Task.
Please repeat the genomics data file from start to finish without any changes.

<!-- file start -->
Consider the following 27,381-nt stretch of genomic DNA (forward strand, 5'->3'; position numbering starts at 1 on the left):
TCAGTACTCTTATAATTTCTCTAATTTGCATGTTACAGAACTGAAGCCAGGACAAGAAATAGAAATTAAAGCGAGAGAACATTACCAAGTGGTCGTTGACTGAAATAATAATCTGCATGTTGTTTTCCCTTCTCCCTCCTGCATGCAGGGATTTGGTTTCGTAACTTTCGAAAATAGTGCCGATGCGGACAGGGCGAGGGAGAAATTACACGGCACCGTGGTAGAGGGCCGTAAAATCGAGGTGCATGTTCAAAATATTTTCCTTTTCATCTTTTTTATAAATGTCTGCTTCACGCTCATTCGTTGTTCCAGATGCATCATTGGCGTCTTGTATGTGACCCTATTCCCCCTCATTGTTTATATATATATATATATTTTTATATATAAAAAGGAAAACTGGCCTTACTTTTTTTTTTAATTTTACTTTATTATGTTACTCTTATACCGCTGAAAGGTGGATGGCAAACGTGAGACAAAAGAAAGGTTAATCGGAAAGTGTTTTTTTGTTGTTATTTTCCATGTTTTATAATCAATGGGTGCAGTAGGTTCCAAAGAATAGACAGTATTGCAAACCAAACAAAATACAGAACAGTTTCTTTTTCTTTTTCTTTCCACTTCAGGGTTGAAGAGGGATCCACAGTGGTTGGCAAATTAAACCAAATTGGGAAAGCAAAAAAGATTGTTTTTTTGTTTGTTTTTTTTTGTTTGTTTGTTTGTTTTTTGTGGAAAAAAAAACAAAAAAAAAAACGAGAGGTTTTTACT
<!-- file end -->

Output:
Consider the following 27,381-nt stretch of genomic DNA (forward strand, 5'->3'; position numbering starts at 1 on the left):
TCAGTACTCTTATAATTTCTCTAATTTGCATGTTACAGAACTGAAGCCAGGACAAGAAATAGAAATTAAAGCGAGAGAACATTACCAAGTGGTCGTTGACTGAAATAATAATCTGCATGTTGTTTTCCCTTCTCCCTCCTGCATGCAGGGATTTGGTTTCGTAACTTTCGAAAATAGTGCCGATGCGGACAGGGCGAGGGAGAAATTACACGGCACCGTGGTAGAGGGCCGTAAAATCGAGGTGCATGTTCAAAATATTTTCCTTTTCATCTTTTTTATAAATGTCTGCTTCACGCTCATTCGTTGTTCCAGATGCATCATTGGCGTCTTGTATGTGACCCTATTCCCCCTCATTGTTTATATATATATATATATTTTTATATATAAAAAGGAAAACTGGCCTTACTTTTTTTTTTAATTTTACTTTATTATGTTACTCTTATACCGCTGAAAGGTGGATGGCAAACGTGAGACAAAAGAAAGGTTAATCGGAAAGTGTTTTTTTGTTGTTATTTTCCATGTTTTATAATCAATGGGTGCAGTAGGTTCCAAAGAATAGACAGTATTGCAAACCAAACAAAATACAGAACAGTTTCTTTTTCTTTTTCTTTCCACTTCAGGGTTGAAGAGGGATCCACAGTGGTTGGCAAATTAAACCAAATTGGGAAAGCAAAAAAGATTGTTTTTTTGTTTGTTTTTTTTTGTTTGTTTGTTTGTTTTTTGTGGAAAAAAAAACAAAAAAAAAAACGAGAGGTTTTTACT